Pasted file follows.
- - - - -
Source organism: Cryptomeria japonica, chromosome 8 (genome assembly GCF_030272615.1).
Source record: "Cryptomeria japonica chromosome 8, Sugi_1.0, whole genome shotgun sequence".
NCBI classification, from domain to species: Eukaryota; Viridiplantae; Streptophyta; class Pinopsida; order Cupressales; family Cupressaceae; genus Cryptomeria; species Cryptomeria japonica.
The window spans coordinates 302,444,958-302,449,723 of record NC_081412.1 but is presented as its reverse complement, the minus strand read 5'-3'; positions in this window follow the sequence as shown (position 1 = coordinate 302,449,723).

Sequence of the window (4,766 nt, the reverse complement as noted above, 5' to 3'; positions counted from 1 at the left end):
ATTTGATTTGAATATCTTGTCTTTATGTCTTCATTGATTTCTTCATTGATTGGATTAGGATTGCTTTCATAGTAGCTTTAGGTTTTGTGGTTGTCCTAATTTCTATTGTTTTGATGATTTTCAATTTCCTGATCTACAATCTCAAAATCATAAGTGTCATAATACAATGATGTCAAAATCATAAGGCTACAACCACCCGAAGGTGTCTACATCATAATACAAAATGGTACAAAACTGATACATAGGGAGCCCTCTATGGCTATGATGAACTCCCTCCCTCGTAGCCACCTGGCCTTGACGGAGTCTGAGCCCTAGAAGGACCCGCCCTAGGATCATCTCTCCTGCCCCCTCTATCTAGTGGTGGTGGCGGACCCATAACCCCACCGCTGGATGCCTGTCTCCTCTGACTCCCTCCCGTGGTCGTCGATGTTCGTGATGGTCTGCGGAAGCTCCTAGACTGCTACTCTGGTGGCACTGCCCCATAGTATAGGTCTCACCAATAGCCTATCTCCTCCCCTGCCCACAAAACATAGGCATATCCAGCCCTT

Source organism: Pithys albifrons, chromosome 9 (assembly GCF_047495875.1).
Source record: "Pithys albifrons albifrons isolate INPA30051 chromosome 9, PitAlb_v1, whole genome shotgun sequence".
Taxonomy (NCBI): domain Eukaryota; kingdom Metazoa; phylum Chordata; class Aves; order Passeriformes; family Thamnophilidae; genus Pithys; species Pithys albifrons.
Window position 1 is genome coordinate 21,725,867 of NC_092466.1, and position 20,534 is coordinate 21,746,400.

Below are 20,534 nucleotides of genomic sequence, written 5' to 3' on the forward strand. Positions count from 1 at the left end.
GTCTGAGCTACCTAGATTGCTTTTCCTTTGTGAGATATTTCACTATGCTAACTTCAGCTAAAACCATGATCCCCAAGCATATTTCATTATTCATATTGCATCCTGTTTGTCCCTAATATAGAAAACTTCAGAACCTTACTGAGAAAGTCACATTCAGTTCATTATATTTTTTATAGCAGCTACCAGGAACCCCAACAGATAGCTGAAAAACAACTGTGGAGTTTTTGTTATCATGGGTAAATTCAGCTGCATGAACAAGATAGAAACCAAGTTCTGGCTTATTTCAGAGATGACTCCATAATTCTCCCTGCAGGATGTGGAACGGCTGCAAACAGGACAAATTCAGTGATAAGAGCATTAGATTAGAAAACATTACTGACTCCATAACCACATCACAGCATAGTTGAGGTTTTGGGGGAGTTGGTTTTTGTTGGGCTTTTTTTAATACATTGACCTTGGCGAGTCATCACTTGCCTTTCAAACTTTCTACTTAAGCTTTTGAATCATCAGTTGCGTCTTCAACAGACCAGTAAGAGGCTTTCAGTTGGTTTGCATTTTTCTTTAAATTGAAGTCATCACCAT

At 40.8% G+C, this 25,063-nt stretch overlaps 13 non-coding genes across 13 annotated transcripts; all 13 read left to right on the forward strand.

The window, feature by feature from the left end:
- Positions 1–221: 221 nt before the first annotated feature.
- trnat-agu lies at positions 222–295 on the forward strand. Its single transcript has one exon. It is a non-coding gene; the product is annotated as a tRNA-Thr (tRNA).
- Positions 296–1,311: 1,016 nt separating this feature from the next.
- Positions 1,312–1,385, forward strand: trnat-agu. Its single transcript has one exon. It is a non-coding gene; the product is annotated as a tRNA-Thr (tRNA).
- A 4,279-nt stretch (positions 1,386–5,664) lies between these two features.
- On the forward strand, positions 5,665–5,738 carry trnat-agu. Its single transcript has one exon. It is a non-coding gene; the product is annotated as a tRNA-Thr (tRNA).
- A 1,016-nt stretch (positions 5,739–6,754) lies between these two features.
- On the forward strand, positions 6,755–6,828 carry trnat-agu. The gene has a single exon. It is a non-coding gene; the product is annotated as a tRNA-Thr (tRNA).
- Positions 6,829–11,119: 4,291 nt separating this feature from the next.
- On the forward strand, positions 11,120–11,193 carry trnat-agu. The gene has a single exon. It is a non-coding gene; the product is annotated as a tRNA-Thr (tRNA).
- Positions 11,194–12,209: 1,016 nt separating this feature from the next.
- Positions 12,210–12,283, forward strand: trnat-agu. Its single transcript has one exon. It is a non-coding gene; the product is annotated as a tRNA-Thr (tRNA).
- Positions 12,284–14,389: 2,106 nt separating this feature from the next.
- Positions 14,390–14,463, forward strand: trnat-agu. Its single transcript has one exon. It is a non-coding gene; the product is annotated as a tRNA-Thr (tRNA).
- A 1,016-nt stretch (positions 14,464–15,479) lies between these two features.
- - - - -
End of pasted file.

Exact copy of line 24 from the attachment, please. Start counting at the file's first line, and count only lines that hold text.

- On the forward strand, positions 11,120–11,193 carry trnat-agu. The gene has a single exon. It is a non-coding gene; the product is annotated as a tRNA-Thr (tRNA).